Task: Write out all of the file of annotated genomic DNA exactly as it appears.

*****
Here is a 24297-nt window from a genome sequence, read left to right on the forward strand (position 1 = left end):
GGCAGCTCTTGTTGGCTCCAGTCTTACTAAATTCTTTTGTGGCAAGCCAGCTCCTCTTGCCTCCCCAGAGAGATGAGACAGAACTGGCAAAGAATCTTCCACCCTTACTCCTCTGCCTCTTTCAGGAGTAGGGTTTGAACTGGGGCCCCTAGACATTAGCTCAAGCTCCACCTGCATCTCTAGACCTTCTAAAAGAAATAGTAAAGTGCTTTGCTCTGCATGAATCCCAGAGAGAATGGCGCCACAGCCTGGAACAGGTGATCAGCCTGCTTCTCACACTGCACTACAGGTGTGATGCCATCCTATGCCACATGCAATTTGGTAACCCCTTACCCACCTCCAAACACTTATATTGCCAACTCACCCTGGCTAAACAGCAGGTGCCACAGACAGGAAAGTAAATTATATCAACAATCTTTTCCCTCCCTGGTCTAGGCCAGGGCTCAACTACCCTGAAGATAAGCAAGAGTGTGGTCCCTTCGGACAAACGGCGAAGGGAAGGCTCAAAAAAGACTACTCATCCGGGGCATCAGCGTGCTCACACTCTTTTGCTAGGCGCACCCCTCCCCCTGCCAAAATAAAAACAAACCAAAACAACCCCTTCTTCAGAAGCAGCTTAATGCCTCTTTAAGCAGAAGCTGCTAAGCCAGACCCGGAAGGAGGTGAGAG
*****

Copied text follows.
Here is a 24297-nt window from a genome sequence, read left to right on the forward strand (position 1 = left end):
GGCAGCTCTTGTTGGCTCCAGTCTTACTAAATTCTTTTGTGGCAAGCCAGCTCCTCTTGCCTCCCCAGAGAGATGAGACAGAACTGGCAAAGAATCTTCCACCCTTACTCCTCTGCCTCTTTCAGGAGTAGGGTTTGAACTGGGGCCCCTAGACATTAGCTCAAGCTCCACCTGCATCTCTAGACCTTCTAAAAGAAATAGTAAAGTGCTTTGCTCTGCATGAATCCCAGAGAGAATGGCGCCACAGCCTGGAACAGGTGATCAGCCTGCTTCTCACACTGCACTACAGGTGTGATGCCATCCTATGCCACATGCAATTTGGTAACCCCTTACCCACCTCCAAACACTTATATTGCCAACTCACCCTGGCTAAACAGCAGGTGCCACAGACAGGAAAGTAAATTATATCAACAATCTTTTCCCTCCCTGGTCTAGGCCAGGGCTCAACTACCCTGAAGATAAGCAAGAGTGTGGTCCCTTCGGACAAACGGCGAAGGGAAGGCTCAAAAAAGACTACTCATCCGGGGCATCAGCGTGCTCACACTCTTTTGCTAGGCGCACCCCTCCCCCTGCCAAAATAAAAACAAACCAAAACAACCCCTTCTTCAGAAGCAGCTTAATGCCTCTTTAAGCAGAAGCTGCTAAGCCAGACCCGGAAGGAGGTGAGAG